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Showing posts from April, 2013

Turning the tide: Reconnecting kids to nature

By Cathy Jordan Today's youth are the first generation to be more connected to electronic devices than to the outdoors and the natural world. As adults, today's young people will likely identify as indoor types rather than outdoor types. One of my passions is connecting children and youth to nature. When I speak to adult groups about this topic I often ask the audience to think of a favorite memory from childhood. I then ask for a show of hands. "Raise your hand if your memory involved the natural world." A huge majority raises their hands. But if I were to ask the youth of today that question 20 or 30 years from now, they would be much less likely to think of a memory involving nature. As we only protect what we know and love, this generation will grow up to be less likely to value our natural resources and to engage in preservation and conservation. Their disconnection from nature will lead to future generations that are at least as disconnected, unless we in

Keeping scientific curiosity alive beyond the early years

By Rebecca Meyer Through play, children are natural scientists, but few adults carry that playful curiosity and investigation into adulthood. This is pretty well documented. The scientist Carl Sagan said , "Every kid starts out a natural-born scientist, and then we beat it out of them. A few trickle through the system with their wonder and enthusiasm for science intact." I've long had a vague feeling that a connection exists between my seemingly disparate work on nature play, environmental education, science and engineering. My struggle has been to make a cohesive theory from them. I had a moment of clarity as I stumbled into the idea that "messing about in the outdoors" is in essence a foundation for motivating interest and skill in engineering design and science inquiry. I realized that childhood play involves self-made, intrinsically motivated activities that sow the seeds for science inquiry. Wolfe, Cummins, & Myers point out the importance of you

EQ as a basis for academic and career success

By Margo Herman How are we preparing our youth in terms of social and emotional growth? Daniel Goleman , one of the emotional intelligence gurus of our day, calls this educating the whole student by "bringing together mind and heart". Goleman speaks about the journey of bringing intelligence to emotion and keeping distressing emotions in check. Emotional intelligence is: Being self aware Being socially aware Being able to manage feelings Having empathy for and awareness of others Being able to bring this awareness into relationship skills, as illustrated by Jean Hammink's emotional intelligence model These are life skills for all people, young and old. But how do youth workers go about intentionally nurturing these competencies? I learned more about this recently when I attended the Building a Grad Nation Summit 2013 in Washington D.C., put on by America's Promise Alliance . The summit focused on the potential we have to impact the achievement gap in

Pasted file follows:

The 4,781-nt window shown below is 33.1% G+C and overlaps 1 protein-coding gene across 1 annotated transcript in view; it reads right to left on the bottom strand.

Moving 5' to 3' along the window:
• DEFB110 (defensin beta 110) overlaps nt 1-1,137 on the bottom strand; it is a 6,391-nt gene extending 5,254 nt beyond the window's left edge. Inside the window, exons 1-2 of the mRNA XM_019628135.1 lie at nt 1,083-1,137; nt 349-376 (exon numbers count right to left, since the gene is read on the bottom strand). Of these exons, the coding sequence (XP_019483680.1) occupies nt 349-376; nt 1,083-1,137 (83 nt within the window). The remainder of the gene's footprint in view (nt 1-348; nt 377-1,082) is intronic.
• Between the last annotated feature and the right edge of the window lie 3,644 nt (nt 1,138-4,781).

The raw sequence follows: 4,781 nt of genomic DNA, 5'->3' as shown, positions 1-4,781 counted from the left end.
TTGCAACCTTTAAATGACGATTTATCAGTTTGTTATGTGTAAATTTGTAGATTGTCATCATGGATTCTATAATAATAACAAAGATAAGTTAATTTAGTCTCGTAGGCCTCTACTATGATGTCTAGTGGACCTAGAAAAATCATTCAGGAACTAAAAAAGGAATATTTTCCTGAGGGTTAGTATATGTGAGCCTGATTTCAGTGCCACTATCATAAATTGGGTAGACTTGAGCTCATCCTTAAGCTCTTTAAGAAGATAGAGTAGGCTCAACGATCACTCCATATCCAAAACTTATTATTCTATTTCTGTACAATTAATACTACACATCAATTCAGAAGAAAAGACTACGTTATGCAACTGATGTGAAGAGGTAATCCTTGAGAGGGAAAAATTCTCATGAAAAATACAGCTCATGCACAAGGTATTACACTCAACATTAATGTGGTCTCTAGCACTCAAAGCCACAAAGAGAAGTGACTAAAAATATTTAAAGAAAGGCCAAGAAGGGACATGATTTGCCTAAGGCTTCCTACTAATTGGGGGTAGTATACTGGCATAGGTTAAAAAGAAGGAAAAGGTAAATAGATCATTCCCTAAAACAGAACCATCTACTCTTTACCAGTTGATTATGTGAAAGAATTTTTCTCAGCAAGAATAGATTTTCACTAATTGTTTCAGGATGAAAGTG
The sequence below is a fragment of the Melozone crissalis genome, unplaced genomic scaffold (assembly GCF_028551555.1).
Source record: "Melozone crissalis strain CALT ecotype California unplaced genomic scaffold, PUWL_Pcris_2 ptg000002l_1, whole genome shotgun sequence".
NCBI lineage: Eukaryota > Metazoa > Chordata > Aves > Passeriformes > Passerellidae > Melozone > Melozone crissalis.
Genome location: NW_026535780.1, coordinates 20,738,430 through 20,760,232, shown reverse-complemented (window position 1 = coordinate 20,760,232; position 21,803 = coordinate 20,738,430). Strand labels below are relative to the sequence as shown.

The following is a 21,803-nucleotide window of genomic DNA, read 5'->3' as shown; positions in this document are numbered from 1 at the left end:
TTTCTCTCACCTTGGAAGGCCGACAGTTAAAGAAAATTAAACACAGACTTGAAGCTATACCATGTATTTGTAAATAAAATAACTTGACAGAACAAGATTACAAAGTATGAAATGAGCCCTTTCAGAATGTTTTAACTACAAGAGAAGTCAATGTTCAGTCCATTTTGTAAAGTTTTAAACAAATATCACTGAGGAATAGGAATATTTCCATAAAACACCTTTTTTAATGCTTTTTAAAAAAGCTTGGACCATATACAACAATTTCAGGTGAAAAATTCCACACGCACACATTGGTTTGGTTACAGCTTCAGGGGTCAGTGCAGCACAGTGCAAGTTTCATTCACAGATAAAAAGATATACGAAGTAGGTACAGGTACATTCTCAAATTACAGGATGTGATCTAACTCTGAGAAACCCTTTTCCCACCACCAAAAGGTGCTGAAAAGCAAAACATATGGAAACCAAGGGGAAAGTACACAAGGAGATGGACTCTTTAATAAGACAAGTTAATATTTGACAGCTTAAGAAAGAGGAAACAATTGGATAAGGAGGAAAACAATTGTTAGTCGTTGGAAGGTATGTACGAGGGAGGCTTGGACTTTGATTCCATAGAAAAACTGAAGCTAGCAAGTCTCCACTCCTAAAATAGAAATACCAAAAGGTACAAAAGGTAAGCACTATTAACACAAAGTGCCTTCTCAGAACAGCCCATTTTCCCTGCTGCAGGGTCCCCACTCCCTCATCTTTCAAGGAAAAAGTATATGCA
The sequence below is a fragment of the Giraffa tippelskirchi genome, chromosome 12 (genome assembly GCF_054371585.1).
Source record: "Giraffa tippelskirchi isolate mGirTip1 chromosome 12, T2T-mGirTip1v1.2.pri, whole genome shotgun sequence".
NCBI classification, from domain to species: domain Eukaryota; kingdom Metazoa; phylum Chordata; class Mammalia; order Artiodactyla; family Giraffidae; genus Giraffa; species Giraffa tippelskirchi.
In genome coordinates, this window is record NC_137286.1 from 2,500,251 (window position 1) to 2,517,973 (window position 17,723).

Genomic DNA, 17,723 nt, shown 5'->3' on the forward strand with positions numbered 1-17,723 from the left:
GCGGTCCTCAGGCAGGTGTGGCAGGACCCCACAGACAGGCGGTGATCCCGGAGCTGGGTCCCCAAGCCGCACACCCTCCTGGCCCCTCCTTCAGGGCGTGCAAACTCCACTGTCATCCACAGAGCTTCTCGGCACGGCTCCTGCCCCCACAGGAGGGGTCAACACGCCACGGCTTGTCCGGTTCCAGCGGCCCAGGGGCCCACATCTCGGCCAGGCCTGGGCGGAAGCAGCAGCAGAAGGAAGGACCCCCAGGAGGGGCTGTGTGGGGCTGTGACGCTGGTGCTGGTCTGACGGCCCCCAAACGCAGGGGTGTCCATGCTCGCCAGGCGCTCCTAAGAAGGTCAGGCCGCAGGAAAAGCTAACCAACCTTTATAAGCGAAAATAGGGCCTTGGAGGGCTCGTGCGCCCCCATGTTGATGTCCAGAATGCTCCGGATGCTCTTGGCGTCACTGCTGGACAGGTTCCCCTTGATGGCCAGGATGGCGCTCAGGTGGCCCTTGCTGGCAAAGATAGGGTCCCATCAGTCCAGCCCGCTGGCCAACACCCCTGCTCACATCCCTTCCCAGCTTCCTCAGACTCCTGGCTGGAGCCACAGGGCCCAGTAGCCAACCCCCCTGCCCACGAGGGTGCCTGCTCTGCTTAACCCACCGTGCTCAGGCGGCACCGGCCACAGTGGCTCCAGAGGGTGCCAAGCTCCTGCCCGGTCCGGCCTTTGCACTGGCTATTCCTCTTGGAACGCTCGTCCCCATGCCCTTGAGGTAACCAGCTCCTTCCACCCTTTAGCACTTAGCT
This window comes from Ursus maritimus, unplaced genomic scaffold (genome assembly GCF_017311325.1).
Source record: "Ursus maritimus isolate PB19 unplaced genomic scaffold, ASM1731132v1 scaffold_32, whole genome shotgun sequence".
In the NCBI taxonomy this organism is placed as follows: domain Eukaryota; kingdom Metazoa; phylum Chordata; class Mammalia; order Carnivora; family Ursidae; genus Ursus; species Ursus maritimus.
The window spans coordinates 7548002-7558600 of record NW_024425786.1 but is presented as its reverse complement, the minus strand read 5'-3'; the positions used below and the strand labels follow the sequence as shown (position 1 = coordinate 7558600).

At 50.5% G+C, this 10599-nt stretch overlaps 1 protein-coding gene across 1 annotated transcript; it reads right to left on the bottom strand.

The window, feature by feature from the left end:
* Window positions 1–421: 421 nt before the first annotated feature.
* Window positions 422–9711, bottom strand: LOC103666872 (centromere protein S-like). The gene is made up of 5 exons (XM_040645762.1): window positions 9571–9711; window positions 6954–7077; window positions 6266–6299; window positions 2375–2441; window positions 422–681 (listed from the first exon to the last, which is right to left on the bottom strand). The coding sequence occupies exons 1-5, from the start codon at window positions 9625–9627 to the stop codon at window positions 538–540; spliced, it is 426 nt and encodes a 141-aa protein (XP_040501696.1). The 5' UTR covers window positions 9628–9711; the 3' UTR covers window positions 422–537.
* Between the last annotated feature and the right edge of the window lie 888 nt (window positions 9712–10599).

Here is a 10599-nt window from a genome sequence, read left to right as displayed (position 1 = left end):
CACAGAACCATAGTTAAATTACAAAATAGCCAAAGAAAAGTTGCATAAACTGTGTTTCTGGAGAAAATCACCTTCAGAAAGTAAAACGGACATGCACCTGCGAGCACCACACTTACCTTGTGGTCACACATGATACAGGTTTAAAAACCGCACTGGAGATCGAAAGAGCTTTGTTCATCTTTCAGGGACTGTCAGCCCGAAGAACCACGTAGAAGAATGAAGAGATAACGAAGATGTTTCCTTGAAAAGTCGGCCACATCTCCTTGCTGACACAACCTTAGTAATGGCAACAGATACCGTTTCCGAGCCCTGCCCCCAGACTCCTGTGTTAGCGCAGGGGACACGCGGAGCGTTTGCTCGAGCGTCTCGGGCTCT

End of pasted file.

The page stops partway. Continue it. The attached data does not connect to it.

Warning: Inquiry-based learning requires facilitators who know the answers

By Hui-Hui Wang Recently, I delivered a 30 minute presentation about experiential learning for new program staff. Naturally, I set up an intriguing hands-on, inquiry-based activity for the new staff members to experience this kind of learning for themselves. One of the critical concepts embedded in experiential learning is inquiry. To do inquiry-based learning, an instructor presents a scenario or problem, then guides learners to identify questions and delve into them to develop their knowledge. As they did the activity, I guided the new staff members to develop their knowledge and solutions without telling them the answers or what to do. They were really frustrated and asked me why didn't I just give them the answers. Eventually, one of them said, "See, this is how easy it is to be an instructor when you do experiential learning. You don't need to know the answer. You just keep asking people to find out the answer themselves." This type of comment was not new